> < ^ Date: Thu, 27 Aug 1992 11:37:12 +0200
> < ^ From: Martin Schoenert <martin.schoenert@math.rwth-aachen.de >
< ^ Subject: Re: Load time for libraries...

Yesterday I wrote about the loading of the libraries. In this e-mail I
will discuss the interpretation of GAP programs.

When a GAP function is read into GAP, the reader builds the syntax tree
for the function. Such a syntax tree consists of a number of nodes, one
for each operator or syntactic construct. Each node has the operands as
descendants. For example one could picture the syntac tree for the

if a < 0  then a := b + 2 * a; fi;

as follows

   /  \
  <    \
 / \    \
a   0    :=
        /  \
       a    +
           / \
          b   *
             / \
            2   a

This statement is executed by evaluating this syntax tree in a *recursive
descent* way. Let us look a little bit closer at this. First 'EVAL' is
called and the entire tree is passed as argument. 'EVAL' sees that the
type of the root node is 'if' (actually 'T_IF', which is 49), and calls
the function 'EvIf', again passing the tree as argument. 'EvIf' first
calls 'EVAL' recursively, this time passing the subtree for 'a < 0' as
argument. 'EVAL' will call 'EvLt' (less than) and so on.

Now if GAP had a bytecode interpreter, things would work a little bit
different. Then a translator would produce code for an abstract
bytecode machine from the syntax tree. For example for the above
syntax tree it might produce something like

    push-var a          ; push the value of the variable a
    push-const 0        ; push the constant 0
    less-than           ; stack a 0 -> stack <result of a < 0>
    branch-if-false l0  ; jump to label l0 if the result is false
    push-var b
    push-const 2
    push-var a
    store-var a         ; store the result in the variable a again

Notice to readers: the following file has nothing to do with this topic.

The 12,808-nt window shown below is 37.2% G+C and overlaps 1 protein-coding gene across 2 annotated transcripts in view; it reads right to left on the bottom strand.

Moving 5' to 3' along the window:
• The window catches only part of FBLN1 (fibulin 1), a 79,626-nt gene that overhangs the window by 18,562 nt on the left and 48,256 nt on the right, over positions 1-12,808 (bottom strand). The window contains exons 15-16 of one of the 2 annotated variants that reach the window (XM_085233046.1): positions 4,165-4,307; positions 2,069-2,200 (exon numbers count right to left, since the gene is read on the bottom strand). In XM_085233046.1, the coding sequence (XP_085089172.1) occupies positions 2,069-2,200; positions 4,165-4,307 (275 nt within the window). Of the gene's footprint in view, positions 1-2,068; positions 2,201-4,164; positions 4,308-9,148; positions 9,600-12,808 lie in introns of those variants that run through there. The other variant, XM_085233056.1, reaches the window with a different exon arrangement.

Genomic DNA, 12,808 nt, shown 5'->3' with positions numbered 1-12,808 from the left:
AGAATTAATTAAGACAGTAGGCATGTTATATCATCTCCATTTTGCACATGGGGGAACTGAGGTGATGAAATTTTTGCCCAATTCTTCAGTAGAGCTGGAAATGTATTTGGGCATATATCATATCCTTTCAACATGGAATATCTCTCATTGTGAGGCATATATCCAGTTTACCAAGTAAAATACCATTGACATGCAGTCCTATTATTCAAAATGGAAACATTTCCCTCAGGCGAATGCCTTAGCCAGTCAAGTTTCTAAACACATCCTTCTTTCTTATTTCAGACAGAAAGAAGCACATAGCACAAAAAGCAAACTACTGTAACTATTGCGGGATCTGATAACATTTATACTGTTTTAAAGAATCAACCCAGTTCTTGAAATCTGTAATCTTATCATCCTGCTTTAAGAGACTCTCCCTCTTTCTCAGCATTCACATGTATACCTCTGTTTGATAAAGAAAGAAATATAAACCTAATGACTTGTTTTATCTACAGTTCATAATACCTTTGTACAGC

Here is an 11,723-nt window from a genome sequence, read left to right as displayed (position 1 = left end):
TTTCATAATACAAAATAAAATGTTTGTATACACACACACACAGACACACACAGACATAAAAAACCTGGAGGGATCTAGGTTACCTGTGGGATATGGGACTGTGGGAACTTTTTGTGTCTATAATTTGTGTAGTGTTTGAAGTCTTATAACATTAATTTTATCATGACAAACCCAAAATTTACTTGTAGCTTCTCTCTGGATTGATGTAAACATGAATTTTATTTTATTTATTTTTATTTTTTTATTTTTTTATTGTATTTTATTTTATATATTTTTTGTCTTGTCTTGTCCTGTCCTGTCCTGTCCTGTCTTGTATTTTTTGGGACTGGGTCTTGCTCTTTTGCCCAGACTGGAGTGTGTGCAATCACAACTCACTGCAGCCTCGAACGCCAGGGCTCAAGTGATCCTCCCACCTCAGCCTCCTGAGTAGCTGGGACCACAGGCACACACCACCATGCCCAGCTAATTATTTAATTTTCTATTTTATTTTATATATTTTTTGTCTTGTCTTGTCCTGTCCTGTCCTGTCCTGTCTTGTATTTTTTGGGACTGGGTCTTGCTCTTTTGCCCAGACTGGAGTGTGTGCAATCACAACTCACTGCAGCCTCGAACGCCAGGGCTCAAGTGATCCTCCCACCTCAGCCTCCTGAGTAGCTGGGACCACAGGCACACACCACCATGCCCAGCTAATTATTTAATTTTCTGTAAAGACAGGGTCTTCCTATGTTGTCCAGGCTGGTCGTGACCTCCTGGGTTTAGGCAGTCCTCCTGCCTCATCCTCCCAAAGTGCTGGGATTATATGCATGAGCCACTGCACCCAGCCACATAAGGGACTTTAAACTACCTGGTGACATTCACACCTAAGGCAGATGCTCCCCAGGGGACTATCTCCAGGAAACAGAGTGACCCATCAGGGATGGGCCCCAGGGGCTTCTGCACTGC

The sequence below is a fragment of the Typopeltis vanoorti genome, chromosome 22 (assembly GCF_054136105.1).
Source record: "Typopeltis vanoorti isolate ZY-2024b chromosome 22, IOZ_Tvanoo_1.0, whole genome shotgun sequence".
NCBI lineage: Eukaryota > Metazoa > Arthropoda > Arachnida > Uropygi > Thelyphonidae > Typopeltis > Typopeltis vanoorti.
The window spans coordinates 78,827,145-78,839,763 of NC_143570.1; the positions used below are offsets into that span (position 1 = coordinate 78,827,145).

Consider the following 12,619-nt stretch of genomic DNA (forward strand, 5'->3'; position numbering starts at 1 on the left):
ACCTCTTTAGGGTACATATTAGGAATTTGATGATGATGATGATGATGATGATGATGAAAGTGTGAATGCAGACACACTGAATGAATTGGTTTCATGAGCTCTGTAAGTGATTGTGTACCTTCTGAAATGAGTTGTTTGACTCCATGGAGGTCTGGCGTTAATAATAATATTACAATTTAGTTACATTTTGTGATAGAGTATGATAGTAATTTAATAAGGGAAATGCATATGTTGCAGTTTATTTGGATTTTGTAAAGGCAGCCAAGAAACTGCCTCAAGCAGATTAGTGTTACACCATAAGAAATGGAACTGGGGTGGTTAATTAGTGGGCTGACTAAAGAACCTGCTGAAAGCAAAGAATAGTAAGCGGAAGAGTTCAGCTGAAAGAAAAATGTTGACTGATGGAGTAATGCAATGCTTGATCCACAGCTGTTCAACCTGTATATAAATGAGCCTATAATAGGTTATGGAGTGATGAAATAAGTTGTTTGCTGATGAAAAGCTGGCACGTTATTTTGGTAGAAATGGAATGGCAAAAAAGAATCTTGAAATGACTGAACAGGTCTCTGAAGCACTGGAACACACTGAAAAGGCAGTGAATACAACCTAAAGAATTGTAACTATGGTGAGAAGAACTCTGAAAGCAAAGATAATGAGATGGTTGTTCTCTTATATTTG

l0: <code for next statement>

The abstract machines used in such schemes are usually stack machines (it
is interesting to speculate why stack machines, which are not used any
more in hardware processor designs, are still quite popular for bytecode.
I think the reason is that it is not possible to do several things in
parallel in software. In other words, the reason is that there is no
software equivalent of the *<n>-ported register file*). Those
machines usually have 256 (or less) instructions, so the instructions can
be stored in one byte each, hence the name.

This byte code is then interpreted by an abstract machine. This machine
is usually implemented by a large function, which basically looks as

interpret ()
    while ( 1 ) {
    switch ( *pc++ ) {
    case push-var:  *sp++ = **(object**)pc;
                    pc += 4;
    case add:       sp[-2] = sp[-2] + sp[-1];

Except of course the true code is more complex, because it must test the
types of the operands of the 'add', test whether an overflow occurred,
etc. There are slightly different methods to implement the abstract
machine, but it usually does not make much difference.

One can argue that interpreting the syntax tree is not that much
different from having an abstract machine interpret bytecode. Namely the
type of each node is the bytecode, i.e., an instruction of an abstract
machine, and the children of this node are the operands of this
instruction. So the main difference is that the operand expressions can
become arbitrarily complex.

Now we think that a true bytecode implementation can be faster by about
a factor of 4 than the recursive descent evaluator currently in GAP.